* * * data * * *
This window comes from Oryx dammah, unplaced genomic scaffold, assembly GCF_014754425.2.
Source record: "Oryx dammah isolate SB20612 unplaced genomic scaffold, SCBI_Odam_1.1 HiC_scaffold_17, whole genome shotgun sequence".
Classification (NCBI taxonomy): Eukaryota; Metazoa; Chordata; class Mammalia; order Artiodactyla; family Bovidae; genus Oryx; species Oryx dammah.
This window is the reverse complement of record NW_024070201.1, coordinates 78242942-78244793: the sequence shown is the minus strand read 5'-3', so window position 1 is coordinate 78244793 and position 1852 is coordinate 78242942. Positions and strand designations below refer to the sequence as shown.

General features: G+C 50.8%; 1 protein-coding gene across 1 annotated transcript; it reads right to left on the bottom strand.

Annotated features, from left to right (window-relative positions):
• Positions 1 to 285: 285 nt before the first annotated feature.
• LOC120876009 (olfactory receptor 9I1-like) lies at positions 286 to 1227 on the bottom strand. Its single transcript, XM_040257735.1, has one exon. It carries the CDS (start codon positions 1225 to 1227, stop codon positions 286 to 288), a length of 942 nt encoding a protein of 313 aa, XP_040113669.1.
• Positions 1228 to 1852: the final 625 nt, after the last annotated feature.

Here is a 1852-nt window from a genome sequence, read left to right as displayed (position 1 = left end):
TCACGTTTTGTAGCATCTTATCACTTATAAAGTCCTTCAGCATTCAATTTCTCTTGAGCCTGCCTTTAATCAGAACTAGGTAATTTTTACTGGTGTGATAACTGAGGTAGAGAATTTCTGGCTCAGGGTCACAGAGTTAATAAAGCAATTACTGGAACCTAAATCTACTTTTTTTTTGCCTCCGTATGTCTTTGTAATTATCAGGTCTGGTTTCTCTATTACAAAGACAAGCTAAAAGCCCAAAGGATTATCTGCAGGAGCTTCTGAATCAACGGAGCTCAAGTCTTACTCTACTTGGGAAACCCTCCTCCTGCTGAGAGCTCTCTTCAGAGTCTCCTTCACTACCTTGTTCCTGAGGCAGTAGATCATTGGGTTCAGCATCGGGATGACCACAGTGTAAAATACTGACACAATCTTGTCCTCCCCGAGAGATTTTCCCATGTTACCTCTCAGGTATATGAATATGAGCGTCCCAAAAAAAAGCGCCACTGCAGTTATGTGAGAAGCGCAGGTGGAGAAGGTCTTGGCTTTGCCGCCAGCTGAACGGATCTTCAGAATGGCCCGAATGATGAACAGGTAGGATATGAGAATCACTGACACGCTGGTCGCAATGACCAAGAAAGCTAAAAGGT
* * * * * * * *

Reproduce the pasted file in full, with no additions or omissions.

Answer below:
This window comes from Oryx dammah, unplaced genomic scaffold, assembly GCF_014754425.2.
Source record: "Oryx dammah isolate SB20612 unplaced genomic scaffold, SCBI_Odam_1.1 HiC_scaffold_17, whole genome shotgun sequence".
Classification (NCBI taxonomy): Eukaryota; Metazoa; Chordata; class Mammalia; order Artiodactyla; family Bovidae; genus Oryx; species Oryx dammah.
This window is the reverse complement of record NW_024070201.1, coordinates 78242942-78244793: the sequence shown is the minus strand read 5'-3', so window position 1 is coordinate 78244793 and position 1852 is coordinate 78242942. Positions and strand designations below refer to the sequence as shown.

General features: G+C 50.8%; 1 protein-coding gene across 1 annotated transcript; it reads right to left on the bottom strand.

Annotated features, from left to right (window-relative positions):
• Positions 1 to 285: 285 nt before the first annotated feature.
• LOC120876009 (olfactory receptor 9I1-like) lies at positions 286 to 1227 on the bottom strand. Its single transcript, XM_040257735.1, has one exon. It carries the CDS (start codon positions 1225 to 1227, stop codon positions 286 to 288), a length of 942 nt encoding a protein of 313 aa, XP_040113669.1.
• Positions 1228 to 1852: the final 625 nt, after the last annotated feature.

Here is a 1852-nt window from a genome sequence, read left to right as displayed (position 1 = left end):
TCACGTTTTGTAGCATCTTATCACTTATAAAGTCCTTCAGCATTCAATTTCTCTTGAGCCTGCCTTTAATCAGAACTAGGTAATTTTTACTGGTGTGATAACTGAGGTAGAGAATTTCTGGCTCAGGGTCACAGAGTTAATAAAGCAATTACTGGAACCTAAATCTACTTTTTTTTTGCCTCCGTATGTCTTTGTAATTATCAGGTCTGGTTTCTCTATTACAAAGACAAGCTAAAAGCCCAAAGGATTATCTGCAGGAGCTTCTGAATCAACGGAGCTCAAGTCTTACTCTACTTGGGAAACCCTCCTCCTGCTGAGAGCTCTCTTCAGAGTCTCCTTCACTACCTTGTTCCTGAGGCAGTAGATCATTGGGTTCAGCATCGGGATGACCACAGTGTAAAATACTGACACAATCTTGTCCTCCCCGAGAGATTTTCCCATGTTACCTCTCAGGTATATGAATATGAGCGTCCCAAAAAAAAGCGCCACTGCAGTTATGTGAGAAGCGCAGGTGGAGAAGGTCTTGGCTTTGCCGCCAGCTGAACGGATCTTCAGAATGGCCCGAATGATGAACAGGTAGGATATGAGAATCACTGACACGCTGGTCGCAATGACCAAGAAAGCTAAAAGGT